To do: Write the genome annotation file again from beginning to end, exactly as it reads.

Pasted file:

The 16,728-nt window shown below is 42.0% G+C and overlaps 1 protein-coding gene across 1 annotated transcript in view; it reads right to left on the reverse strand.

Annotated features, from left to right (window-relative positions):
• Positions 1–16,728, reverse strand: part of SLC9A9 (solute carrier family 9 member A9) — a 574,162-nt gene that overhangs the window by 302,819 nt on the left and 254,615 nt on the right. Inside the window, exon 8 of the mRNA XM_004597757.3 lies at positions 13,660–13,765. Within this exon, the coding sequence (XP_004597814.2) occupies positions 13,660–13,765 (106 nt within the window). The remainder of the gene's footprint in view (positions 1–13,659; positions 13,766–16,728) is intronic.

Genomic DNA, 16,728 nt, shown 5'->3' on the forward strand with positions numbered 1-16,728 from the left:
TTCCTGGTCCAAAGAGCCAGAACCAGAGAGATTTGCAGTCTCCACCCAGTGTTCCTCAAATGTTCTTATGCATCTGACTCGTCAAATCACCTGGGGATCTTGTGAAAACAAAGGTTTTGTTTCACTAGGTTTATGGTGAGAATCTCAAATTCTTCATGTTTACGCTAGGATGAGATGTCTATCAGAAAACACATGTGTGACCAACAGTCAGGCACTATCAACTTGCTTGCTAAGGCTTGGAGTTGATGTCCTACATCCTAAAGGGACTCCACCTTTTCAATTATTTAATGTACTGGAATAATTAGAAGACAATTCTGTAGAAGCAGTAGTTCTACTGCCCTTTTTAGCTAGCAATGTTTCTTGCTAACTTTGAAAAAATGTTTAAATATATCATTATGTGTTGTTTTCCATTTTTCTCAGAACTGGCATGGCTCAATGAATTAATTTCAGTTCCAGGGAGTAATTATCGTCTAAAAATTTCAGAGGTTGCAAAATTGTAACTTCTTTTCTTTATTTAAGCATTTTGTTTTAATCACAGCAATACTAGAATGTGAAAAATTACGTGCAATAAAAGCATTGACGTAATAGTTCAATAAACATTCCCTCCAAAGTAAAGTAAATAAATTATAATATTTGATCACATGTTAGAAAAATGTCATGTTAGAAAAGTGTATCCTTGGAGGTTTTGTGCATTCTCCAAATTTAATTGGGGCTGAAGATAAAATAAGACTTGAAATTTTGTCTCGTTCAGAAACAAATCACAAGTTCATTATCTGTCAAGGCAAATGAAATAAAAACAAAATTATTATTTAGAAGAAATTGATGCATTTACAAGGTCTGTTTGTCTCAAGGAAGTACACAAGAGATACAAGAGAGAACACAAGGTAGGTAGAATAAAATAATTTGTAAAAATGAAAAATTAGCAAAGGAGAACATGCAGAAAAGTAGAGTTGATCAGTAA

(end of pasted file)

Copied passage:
The 16,728-nt window shown below is 42.0% G+C and overlaps 1 protein-coding gene across 1 annotated transcript in view; it reads right to left on the reverse strand.

Annotated features, from left to right (window-relative positions):
• Positions 1–16,728, reverse strand: part of SLC9A9 (solute carrier family 9 member A9) — a 574,162-nt gene that overhangs the window by 302,819 nt on the left and 254,615 nt on the right. Inside the window, exon 8 of the mRNA XM_004597757.3 lies at positions 13,660–13,765. Within this exon, the coding sequence (XP_004597814.2) occupies positions 13,660–13,765 (106 nt within the window). The remainder of the gene's footprint in view (positions 1–13,659; positions 13,766–16,728) is intronic.

Genomic DNA, 16,728 nt, shown 5'->3' on the forward strand with positions numbered 1-16,728 from the left:
TTCCTGGTCCAAAGAGCCAGAACCAGAGAGATTTGCAGTCTCCACCCAGTGTTCCTCAAATGTTCTTATGCATCTGACTCGTCAAATCACCTGGGGATCTTGTGAAAACAAAGGTTTTGTTTCACTAGGTTTATGGTGAGAATCTCAAATTCTTCATGTTTACGCTAGGATGAGATGTCTATCAGAAAACACATGTGTGACCAACAGTCAGGCACTATCAACTTGCTTGCTAAGGCTTGGAGTTGATGTCCTACATCCTAAAGGGACTCCACCTTTTCAATTATTTAATGTACTGGAATAATTAGAAGACAATTCTGTAGAAGCAGTAGTTCTACTGCCCTTTTTAGCTAGCAATGTTTCTTGCTAACTTTGAAAAAATGTTTAAATATATCATTATGTGTTGTTTTCCATTTTTCTCAGAACTGGCATGGCTCAATGAATTAATTTCAGTTCCAGGGAGTAATTATCGTCTAAAAATTTCAGAGGTTGCAAAATTGTAACTTCTTTTCTTTATTTAAGCATTTTGTTTTAATCACAGCAATACTAGAATGTGAAAAATTACGTGCAATAAAAGCATTGACGTAATAGTTCAATAAACATTCCCTCCAAAGTAAAGTAAATAAATTATAATATTTGATCACATGTTAGAAAAATGTCATGTTAGAAAAGTGTATCCTTGGAGGTTTTGTGCATTCTCCAAATTTAATTGGGGCTGAAGATAAAATAAGACTTGAAATTTTGTCTCGTTCAGAAACAAATCACAAGTTCATTATCTGTCAAGGCAAATGAAATAAAAACAAAATTATTATTTAGAAGAAATTGATGCATTTACAAGGTCTGTTTGTCTCAAGGAAGTACACAAGAGATACAAGAGAGAACACAAGGTAGGTAGAATAAAATAATTTGTAAAAATGAAAAATTAGCAAAGGAGAACATGCAGAAAAGTAGAGTTGATCAGTAA